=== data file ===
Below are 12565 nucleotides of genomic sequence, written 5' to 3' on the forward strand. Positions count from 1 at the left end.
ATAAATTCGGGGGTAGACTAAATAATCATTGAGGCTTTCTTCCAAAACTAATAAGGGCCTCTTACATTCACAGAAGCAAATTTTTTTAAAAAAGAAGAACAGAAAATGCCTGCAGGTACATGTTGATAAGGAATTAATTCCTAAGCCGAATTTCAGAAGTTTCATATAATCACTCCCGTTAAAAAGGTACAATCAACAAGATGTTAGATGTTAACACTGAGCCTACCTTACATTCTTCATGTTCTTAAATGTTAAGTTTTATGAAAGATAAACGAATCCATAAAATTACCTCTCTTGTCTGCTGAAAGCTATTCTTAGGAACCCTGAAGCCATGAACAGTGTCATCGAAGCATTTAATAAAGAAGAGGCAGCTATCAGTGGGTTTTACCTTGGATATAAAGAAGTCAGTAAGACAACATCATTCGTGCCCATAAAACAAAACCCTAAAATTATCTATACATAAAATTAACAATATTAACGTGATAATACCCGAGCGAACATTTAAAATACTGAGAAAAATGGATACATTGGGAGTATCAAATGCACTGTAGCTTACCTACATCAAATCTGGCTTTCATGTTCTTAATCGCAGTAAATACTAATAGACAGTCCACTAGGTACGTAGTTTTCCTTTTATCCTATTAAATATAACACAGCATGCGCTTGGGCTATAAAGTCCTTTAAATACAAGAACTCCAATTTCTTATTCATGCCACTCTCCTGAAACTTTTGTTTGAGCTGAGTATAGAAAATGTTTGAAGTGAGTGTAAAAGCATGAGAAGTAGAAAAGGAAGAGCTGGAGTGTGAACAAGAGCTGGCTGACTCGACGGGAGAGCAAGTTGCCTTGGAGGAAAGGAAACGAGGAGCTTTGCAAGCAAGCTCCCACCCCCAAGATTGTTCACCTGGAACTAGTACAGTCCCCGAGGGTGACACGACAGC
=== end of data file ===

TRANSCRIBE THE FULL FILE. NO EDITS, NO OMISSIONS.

Below are 12565 nucleotides of genomic sequence, written 5' to 3' on the forward strand. Positions count from 1 at the left end.
ATAAATTCGGGGGTAGACTAAATAATCATTGAGGCTTTCTTCCAAAACTAATAAGGGCCTCTTACATTCACAGAAGCAAATTTTTTTAAAAAAGAAGAACAGAAAATGCCTGCAGGTACATGTTGATAAGGAATTAATTCCTAAGCCGAATTTCAGAAGTTTCATATAATCACTCCCGTTAAAAAGGTACAATCAACAAGATGTTAGATGTTAACACTGAGCCTACCTTACATTCTTCATGTTCTTAAATGTTAAGTTTTATGAAAGATAAACGAATCCATAAAATTACCTCTCTTGTCTGCTGAAAGCTATTCTTAGGAACCCTGAAGCCATGAACAGTGTCATCGAAGCATTTAATAAAGAAGAGGCAGCTATCAGTGGGTTTTACCTTGGATATAAAGAAGTCAGTAAGACAACATCATTCGTGCCCATAAAACAAAACCCTAAAATTATCTATACATAAAATTAACAATATTAACGTGATAATACCCGAGCGAACATTTAAAATACTGAGAAAAATGGATACATTGGGAGTATCAAATGCACTGTAGCTTACCTACATCAAATCTGGCTTTCATGTTCTTAATCGCAGTAAATACTAATAGACAGTCCACTAGGTACGTAGTTTTCCTTTTATCCTATTAAATATAACACAGCATGCGCTTGGGCTATAAAGTCCTTTAAATACAAGAACTCCAATTTCTTATTCATGCCACTCTCCTGAAACTTTTGTTTGAGCTGAGTATAGAAAATGTTTGAAGTGAGTGTAAAAGCATGAGAAGTAGAAAAGGAAGAGCTGGAGTGTGAACAAGAGCTGGCTGACTCGACGGGAGAGCAAGTTGCCTTGGAGGAAAGGAAACGAGGAGCTTTGCAAGCAAGCTCCCACCCCCAAGATTGTTCACCTGGAACTAGTACAGTCCCCGAGGGTGACACGACAGC